Padmapatra, Padmapātra: 10 definitions


Padmapatra means something in Hinduism, Sanskrit, biology. If you want to know the exact meaning, history, etymology or English translation of this term then check out the descriptions on this page. Add your comment or reference to a book if you want to contribute to this summary article.

In Hinduism

Purana and Itihasa (epic history)

[«previous next»] — Padmapatra in Purana glossary
Source: Shiva Purana - English Translation

Padmapatra (पद्मपत्र) refers to the “leaves of the lotus”, according to the Śivapurāṇa 2.5.3 (“The virtues of the three cities—Tripura).—Accordingly, as Viṣṇu thought to himself regarding the inhabitants of Tripura: “[...] After perpetrating great sins they worship Śiva and so they are freed of all sins even as the leaves of the lotus (padmapatra) from water. O gods, thanks to the worship of Śiva, their cherished desires are realised. Different means of enjoyment in the world are brought under their control. [...]”.

Source: Cologne Digital Sanskrit Dictionaries: The Purana Index

Padmapātra (पद्मपात्र).—The Gandharvas and the Apsarasas milked the earth making Citraratha the calf; milkman Śucī Viśvavasu.*

  • * Vāyu-purāṇa 62. 187.
Purana book cover
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The Purana (पुराण, purāṇas) refers to Sanskrit literature preserving ancient India’s vast cultural history, including historical legends, religious ceremonies, various arts and sciences. The eighteen mahapuranas total over 400,000 shlokas (metrical couplets) and date to at least several centuries BCE.

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Shaivism (Shaiva philosophy)

[«previous next»] — Padmapatra in Shaivism glossary
Source: Brill: Śaivism and the Tantric Traditions

Padmapatra (पद्मपत्र) refers to the “petal of a lotus”, according to the Mālinīvijayottaratantra, chapter 18 (“appropriate conduct of the accomplished Yogin”) verses 18.74-81 (as quoted in the Tantrāloka verse 4.213-221ab).—Accordingly, “[...] Moreover, the one whose consciousness is fixed on reality, partaking even in the pleasures of the senses, is not touched by bad consequences, just as the petal of a lotus (padmapatra) (is not affected) by water. The Yogin who has great understanding is the one who is similar to the person who, armed with mantras that counteract poison and the like, is not deluded by the poison even while devouring it”.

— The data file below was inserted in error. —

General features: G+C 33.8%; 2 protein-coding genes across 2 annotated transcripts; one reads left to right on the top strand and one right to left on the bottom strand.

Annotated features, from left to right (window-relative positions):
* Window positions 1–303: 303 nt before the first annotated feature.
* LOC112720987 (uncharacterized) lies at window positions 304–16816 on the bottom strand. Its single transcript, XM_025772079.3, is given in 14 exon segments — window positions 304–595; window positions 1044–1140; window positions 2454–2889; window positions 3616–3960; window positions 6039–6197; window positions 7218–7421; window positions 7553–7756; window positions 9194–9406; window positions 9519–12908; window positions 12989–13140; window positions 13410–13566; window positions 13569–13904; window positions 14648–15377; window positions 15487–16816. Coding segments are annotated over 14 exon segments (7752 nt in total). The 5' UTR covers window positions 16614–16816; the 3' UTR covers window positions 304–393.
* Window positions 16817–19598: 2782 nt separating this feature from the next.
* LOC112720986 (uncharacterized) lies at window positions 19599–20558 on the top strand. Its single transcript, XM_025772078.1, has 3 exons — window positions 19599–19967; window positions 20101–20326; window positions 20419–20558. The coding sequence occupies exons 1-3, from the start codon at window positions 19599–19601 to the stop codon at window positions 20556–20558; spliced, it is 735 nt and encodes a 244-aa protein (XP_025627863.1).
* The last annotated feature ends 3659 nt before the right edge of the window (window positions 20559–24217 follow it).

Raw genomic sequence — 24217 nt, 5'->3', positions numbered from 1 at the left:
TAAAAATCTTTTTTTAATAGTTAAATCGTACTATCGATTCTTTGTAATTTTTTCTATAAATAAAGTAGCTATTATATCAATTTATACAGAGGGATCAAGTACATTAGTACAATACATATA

Source: SOAS University of London: Protective Rites in the Netra Tantra

Padmapatra (पद्मपत्र) refers to a “lotus petal”, according to the Netratantra of Kṣemarāja: a Śaiva text from the 9th century in which Śiva (Bhairava) teaches Pārvatī topics such as metaphysics, cosmology, and soteriology.—Accordingly, [verse 13.1-9, while describing the appearance and worship of Viṣṇu, in the form of Nārāyaṇa]—“Thus, [I have] spoken the kaulika rule of the mantrarāṭ. I again shall tell another method by which [the deity] grants fruits. He should always think of the four-armed Nārāyaṇa arising. [Nārāyaṇa has] two, long, lotus petal eyes (padmapatra-āyatekṣaṇa), one face, has the appearance of a [blue] linseed flower, [and is] adorned with all [of his] instruments: a conch, discus, mace, and lotus. [...]”.

Shaivism book cover
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Shaiva (शैव, śaiva) or Shaivism (śaivism) represents a tradition of Hinduism worshiping Shiva as the supreme being. Closely related to Shaktism, Shaiva literature includes a range of scriptures, including Tantras, while the root of this tradition may be traced back to the ancient Vedas.

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Shilpashastra (iconography)

Source: Shodhganga: Elements of Art and Architecture in the Trtiyakhanda of the Visnudharmottarapurana (shilpa)

Padmapatra (पद्मपत्र) refers to the “petal of lotus flower” and represents one of the five different types of Eyes, according to the Viṣṇudharmottarapurāṇa, an ancient Sanskrit text which (being encyclopedic in nature) deals with a variety of cultural topics such as arts, architecture, music, grammar and astronomy.—The forth variety of eye should be in the shape of padmapatra i.e., petal of lotus flower and the size should be nine yavas. In the Kumārasambhava, Pārvatī is referred to utpalākṣyā i.e., one with the eyes in the shape of utpala i.e., lotus. The Viṣṇudharmottarapurāṇa states that the eyes of the scared and lamenting person should be in the shape of lotus petal.